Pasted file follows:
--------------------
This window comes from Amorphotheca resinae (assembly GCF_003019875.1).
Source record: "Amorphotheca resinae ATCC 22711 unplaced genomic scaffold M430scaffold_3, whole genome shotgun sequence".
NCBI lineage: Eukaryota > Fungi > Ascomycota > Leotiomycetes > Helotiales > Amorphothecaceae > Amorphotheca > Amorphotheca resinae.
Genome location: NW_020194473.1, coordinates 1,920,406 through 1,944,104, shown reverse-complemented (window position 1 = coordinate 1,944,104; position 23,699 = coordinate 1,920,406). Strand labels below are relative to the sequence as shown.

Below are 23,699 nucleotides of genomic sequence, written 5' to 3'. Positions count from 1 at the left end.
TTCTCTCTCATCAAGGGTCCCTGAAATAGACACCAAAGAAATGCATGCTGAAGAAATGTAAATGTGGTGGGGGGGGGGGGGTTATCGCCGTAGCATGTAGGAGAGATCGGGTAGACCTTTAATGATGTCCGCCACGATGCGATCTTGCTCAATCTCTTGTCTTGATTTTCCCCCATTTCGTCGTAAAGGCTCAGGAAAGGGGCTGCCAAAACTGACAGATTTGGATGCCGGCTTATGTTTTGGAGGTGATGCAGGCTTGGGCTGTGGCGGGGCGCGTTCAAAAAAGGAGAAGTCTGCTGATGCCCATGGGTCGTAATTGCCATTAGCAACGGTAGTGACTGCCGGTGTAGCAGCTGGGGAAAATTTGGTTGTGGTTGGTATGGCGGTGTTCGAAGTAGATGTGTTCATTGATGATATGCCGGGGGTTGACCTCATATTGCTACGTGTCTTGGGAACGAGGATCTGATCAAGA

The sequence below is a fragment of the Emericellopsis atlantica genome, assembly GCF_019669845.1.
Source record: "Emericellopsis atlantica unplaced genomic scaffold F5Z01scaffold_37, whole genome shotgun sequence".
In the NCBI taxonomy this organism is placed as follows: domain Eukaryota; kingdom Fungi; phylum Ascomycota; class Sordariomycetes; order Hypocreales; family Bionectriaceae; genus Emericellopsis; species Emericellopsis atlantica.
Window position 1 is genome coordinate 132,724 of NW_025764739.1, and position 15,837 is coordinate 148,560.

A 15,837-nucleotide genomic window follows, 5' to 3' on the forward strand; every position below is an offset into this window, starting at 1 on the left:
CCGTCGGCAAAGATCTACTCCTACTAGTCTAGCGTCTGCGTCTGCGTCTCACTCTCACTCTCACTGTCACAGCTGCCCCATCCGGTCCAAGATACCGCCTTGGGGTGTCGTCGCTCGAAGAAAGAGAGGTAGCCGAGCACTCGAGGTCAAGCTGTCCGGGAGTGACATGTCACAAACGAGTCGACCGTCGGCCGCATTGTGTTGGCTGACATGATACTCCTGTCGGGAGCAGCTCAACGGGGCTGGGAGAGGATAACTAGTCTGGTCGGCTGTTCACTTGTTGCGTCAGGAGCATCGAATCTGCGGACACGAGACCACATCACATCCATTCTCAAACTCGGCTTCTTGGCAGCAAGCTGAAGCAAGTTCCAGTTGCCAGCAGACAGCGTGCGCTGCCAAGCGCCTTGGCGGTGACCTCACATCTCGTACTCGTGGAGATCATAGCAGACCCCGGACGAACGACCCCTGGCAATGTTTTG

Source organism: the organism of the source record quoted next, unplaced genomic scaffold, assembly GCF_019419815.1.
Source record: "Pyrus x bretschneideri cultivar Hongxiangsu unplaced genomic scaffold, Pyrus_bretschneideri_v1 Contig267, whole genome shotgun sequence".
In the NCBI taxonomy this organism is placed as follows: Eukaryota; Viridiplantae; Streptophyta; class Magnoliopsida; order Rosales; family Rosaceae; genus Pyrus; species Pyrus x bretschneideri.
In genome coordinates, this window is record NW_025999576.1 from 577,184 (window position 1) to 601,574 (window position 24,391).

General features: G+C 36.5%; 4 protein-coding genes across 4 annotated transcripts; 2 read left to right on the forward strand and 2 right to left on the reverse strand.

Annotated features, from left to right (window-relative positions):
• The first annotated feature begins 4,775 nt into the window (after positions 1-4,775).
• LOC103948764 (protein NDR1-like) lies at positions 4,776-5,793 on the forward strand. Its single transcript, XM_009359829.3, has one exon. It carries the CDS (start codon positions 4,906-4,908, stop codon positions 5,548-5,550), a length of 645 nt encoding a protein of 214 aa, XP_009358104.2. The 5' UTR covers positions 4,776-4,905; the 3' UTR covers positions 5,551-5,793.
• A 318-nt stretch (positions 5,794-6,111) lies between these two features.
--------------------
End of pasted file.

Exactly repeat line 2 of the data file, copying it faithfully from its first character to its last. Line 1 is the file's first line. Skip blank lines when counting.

Source record: "Amorphotheca resinae ATCC 22711 unplaced genomic scaffold M430scaffold_3, whole genome shotgun sequence".